Everything is awful today (except for the snow showers earlier, I liked those), so I finished up episode two of Barkskins: “The Turtle King.” It’s a great episode! There’s a lot that felt really accurate to me, and I truly appreciated that the chracters stayed dirty once they got dirty—or they were just grubby all the time. (That works, too.) I still think Goames is too decent for his company and his era, but that might be a me problem.
Trepagny, the guy who owns René Sal and Charles Duquet’s indentures, has fully proven himself a trashfire: not only is he rather batty, but he’s put in an application for one of those filles du Roi, because he’s a fancy French dude, and he’s gonna populate New France with white kids—never mind that he already has a woman (Mari) and a little son. Mari, though she can read only a few words, has an idea of what’s up, and René’s refusal to read the letter confirming her suspicions probably tells her even more than the contents of the letter. (I assume she’s also clued into René’s decided interest in her.)
Sleazeball Charles takes off, which also strikes me as relatively par for the course: not everyone, after all, cares to hang out and chop down trees for randos in New France. (Or New Spain, or the thirteen colonies, or Australia, or any other penal colony.) Charles’ less-than-brilliant escape leads to a group of young Wendat men, who, though they don’t get a ton of screen time (I really wish they’d gotten more), come off as people rather than caricatures. I will note that their clothing really struck joy into my cold, hard heart: I spent many a happy childhood hour studying clothes in the Mitchell Museum of the American Indians, and the Field Museum, and oh, those clothes felt right.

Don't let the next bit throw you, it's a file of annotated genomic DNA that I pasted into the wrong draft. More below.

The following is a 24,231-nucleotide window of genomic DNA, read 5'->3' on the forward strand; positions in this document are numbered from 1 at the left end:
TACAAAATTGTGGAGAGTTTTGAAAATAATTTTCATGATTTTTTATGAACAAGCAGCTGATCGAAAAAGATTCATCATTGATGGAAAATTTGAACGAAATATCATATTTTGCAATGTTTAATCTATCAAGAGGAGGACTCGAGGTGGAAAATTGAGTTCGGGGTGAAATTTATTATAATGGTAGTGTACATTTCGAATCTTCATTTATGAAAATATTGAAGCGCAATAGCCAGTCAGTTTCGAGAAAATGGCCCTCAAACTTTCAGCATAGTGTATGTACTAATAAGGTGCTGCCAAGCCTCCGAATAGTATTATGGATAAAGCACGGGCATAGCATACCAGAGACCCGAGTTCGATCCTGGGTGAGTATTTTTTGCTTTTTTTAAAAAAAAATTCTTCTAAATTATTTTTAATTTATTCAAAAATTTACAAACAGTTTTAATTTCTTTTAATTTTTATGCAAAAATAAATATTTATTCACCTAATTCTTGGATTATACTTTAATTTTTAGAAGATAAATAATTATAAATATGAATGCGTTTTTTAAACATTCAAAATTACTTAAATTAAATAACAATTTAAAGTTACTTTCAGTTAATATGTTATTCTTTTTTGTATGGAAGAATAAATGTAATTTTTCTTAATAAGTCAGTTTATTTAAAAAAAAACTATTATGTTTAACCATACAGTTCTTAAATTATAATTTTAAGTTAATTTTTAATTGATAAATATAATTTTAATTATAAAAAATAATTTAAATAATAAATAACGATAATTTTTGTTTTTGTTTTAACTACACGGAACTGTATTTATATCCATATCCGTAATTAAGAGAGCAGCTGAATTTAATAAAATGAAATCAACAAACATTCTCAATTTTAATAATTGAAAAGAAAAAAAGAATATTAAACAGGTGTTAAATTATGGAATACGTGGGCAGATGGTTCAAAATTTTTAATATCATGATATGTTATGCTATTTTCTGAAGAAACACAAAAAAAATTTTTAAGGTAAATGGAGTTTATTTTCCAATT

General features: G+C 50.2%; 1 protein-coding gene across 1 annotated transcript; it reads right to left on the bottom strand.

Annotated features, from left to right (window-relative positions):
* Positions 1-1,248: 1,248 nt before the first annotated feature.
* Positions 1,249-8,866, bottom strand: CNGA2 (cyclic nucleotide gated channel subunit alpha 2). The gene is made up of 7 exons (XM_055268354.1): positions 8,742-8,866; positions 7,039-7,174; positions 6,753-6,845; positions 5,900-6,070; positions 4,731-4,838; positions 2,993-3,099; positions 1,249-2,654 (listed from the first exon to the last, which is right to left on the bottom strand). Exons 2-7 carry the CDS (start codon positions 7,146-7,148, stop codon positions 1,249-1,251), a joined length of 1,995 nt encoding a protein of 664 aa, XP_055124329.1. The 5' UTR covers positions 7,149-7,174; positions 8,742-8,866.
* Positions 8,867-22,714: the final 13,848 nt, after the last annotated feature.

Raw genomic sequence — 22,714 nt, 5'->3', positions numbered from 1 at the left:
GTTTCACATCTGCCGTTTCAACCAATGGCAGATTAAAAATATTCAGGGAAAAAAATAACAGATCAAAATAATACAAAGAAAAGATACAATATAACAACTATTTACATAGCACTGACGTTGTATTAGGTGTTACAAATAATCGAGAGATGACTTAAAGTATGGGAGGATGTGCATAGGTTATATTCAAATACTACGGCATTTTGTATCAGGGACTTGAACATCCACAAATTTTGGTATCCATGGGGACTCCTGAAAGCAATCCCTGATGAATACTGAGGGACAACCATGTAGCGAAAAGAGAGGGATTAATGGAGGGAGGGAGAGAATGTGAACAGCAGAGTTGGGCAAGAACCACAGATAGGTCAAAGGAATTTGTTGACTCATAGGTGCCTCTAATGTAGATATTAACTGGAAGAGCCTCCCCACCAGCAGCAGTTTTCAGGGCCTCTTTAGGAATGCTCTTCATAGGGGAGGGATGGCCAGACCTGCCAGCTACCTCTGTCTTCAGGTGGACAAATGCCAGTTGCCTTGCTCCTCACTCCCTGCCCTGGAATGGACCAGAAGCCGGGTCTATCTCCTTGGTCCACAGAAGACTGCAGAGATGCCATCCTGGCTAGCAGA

We also get a momentary visit from a dude I assume to be a coureur de bois. The Wendat really want to off-load this whiny Frenchmen; the coureur de bois really doesn’t want anything to do with him. The interaction was believable, and well-drawn, and gave me one of my favorite lines: Häa’tatoyenhk (so identified by the subtitles I’m too lazy to turn off) tells Charles: We speak your language, and we speak it well. (I kind of enjoyed the moderate Midwestern accent there, too, in the midst of all those English accents. Because apparently a bunch of future Québécois have—English accents? Okay then.)
Barkskins doesn’t hesitate to kill people off, and we lose a few this episode—but the violence feels, to be honest, pretty par for the course in a rough frontier. Yvon continues to be the most elegant and refined character in the show; he’s even reading poetry to our resident scared-to-death priest, saved from the wreckage of that town that wasn’t really destroyed by the Iroquois by Yvon and Hamish Goames, who also retrieved a young girl—Rendarette, thanks to Mathilde, whose tenderness with her shows us much greater depth than she was given in the first episode.
“The Turtle King” moves from horror to horror, with moments of hilarity and danger and snark. Goames continues to be way too decent for the Hudson’s Bay Company, and I continue to like him and Yvon way more than I probably should. One of the characters, grousing about Goames, says that he serves the truth, which is clearly meant to be an insult. It seems like a compliment to me, but I’ll say it once more: I don’t think it’s terribly historically accurate.
Or maybe it’s just that my ancestors tended to serve their own passions, and so I have a lot of trouble imagining anyone serving no master but the truth.